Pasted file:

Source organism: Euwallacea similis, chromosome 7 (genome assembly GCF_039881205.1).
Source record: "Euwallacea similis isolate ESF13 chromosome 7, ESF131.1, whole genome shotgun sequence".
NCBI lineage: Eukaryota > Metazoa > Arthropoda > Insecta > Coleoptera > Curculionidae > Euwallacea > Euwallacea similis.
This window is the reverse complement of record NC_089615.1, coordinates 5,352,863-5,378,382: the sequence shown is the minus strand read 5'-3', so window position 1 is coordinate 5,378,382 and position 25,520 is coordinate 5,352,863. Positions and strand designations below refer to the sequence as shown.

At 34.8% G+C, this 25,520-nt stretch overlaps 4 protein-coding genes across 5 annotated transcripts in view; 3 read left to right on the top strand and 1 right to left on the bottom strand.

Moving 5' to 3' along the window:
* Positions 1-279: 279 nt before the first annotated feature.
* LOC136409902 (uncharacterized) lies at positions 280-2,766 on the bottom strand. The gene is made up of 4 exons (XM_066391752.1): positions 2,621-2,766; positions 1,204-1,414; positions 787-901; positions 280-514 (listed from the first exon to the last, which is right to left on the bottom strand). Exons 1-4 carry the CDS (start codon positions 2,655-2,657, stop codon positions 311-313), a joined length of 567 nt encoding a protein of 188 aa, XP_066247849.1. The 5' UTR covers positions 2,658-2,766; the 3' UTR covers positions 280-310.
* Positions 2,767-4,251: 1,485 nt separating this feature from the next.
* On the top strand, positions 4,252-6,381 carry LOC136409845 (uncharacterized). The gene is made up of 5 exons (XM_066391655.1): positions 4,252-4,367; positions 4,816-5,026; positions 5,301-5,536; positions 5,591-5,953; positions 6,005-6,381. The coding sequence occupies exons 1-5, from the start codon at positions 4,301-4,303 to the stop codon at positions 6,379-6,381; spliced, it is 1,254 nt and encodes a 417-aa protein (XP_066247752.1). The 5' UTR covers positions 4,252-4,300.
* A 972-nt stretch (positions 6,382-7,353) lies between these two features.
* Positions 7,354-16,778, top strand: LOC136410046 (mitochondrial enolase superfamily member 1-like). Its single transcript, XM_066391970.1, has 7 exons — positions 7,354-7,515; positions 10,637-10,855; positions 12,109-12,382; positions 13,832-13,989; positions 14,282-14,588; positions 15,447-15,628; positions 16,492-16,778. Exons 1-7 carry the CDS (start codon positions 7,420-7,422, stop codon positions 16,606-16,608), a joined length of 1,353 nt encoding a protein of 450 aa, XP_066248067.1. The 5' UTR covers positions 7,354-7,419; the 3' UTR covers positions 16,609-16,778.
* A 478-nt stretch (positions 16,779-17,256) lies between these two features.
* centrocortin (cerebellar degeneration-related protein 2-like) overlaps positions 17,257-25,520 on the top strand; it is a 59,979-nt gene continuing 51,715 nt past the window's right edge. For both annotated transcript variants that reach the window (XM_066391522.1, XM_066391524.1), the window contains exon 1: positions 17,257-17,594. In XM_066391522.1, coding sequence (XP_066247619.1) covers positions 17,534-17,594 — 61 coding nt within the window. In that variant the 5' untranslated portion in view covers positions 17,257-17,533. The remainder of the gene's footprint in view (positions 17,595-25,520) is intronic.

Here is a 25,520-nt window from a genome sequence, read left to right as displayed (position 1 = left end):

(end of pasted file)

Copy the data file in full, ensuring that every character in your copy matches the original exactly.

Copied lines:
Source organism: Euwallacea similis, chromosome 7 (genome assembly GCF_039881205.1).
Source record: "Euwallacea similis isolate ESF13 chromosome 7, ESF131.1, whole genome shotgun sequence".
NCBI lineage: Eukaryota > Metazoa > Arthropoda > Insecta > Coleoptera > Curculionidae > Euwallacea > Euwallacea similis.
This window is the reverse complement of record NC_089615.1, coordinates 5,352,863-5,378,382: the sequence shown is the minus strand read 5'-3', so window position 1 is coordinate 5,378,382 and position 25,520 is coordinate 5,352,863. Positions and strand designations below refer to the sequence as shown.

At 34.8% G+C, this 25,520-nt stretch overlaps 4 protein-coding genes across 5 annotated transcripts in view; 3 read left to right on the top strand and 1 right to left on the bottom strand.

Moving 5' to 3' along the window:
* Positions 1-279: 279 nt before the first annotated feature.
* LOC136409902 (uncharacterized) lies at positions 280-2,766 on the bottom strand. The gene is made up of 4 exons (XM_066391752.1): positions 2,621-2,766; positions 1,204-1,414; positions 787-901; positions 280-514 (listed from the first exon to the last, which is right to left on the bottom strand). Exons 1-4 carry the CDS (start codon positions 2,655-2,657, stop codon positions 311-313), a joined length of 567 nt encoding a protein of 188 aa, XP_066247849.1. The 5' UTR covers positions 2,658-2,766; the 3' UTR covers positions 280-310.
* Positions 2,767-4,251: 1,485 nt separating this feature from the next.
* On the top strand, positions 4,252-6,381 carry LOC136409845 (uncharacterized). The gene is made up of 5 exons (XM_066391655.1): positions 4,252-4,367; positions 4,816-5,026; positions 5,301-5,536; positions 5,591-5,953; positions 6,005-6,381. The coding sequence occupies exons 1-5, from the start codon at positions 4,301-4,303 to the stop codon at positions 6,379-6,381; spliced, it is 1,254 nt and encodes a 417-aa protein (XP_066247752.1). The 5' UTR covers positions 4,252-4,300.
* A 972-nt stretch (positions 6,382-7,353) lies between these two features.
* Positions 7,354-16,778, top strand: LOC136410046 (mitochondrial enolase superfamily member 1-like). Its single transcript, XM_066391970.1, has 7 exons — positions 7,354-7,515; positions 10,637-10,855; positions 12,109-12,382; positions 13,832-13,989; positions 14,282-14,588; positions 15,447-15,628; positions 16,492-16,778. Exons 1-7 carry the CDS (start codon positions 7,420-7,422, stop codon positions 16,606-16,608), a joined length of 1,353 nt encoding a protein of 450 aa, XP_066248067.1. The 5' UTR covers positions 7,354-7,419; the 3' UTR covers positions 16,609-16,778.
* A 478-nt stretch (positions 16,779-17,256) lies between these two features.
* centrocortin (cerebellar degeneration-related protein 2-like) overlaps positions 17,257-25,520 on the top strand; it is a 59,979-nt gene continuing 51,715 nt past the window's right edge. For both annotated transcript variants that reach the window (XM_066391522.1, XM_066391524.1), the window contains exon 1: positions 17,257-17,594. In XM_066391522.1, coding sequence (XP_066247619.1) covers positions 17,534-17,594 — 61 coding nt within the window. In that variant the 5' untranslated portion in view covers positions 17,257-17,533. The remainder of the gene's footprint in view (positions 17,595-25,520) is intronic.

Here is a 25,520-nt window from a genome sequence, read left to right as displayed (position 1 = left end):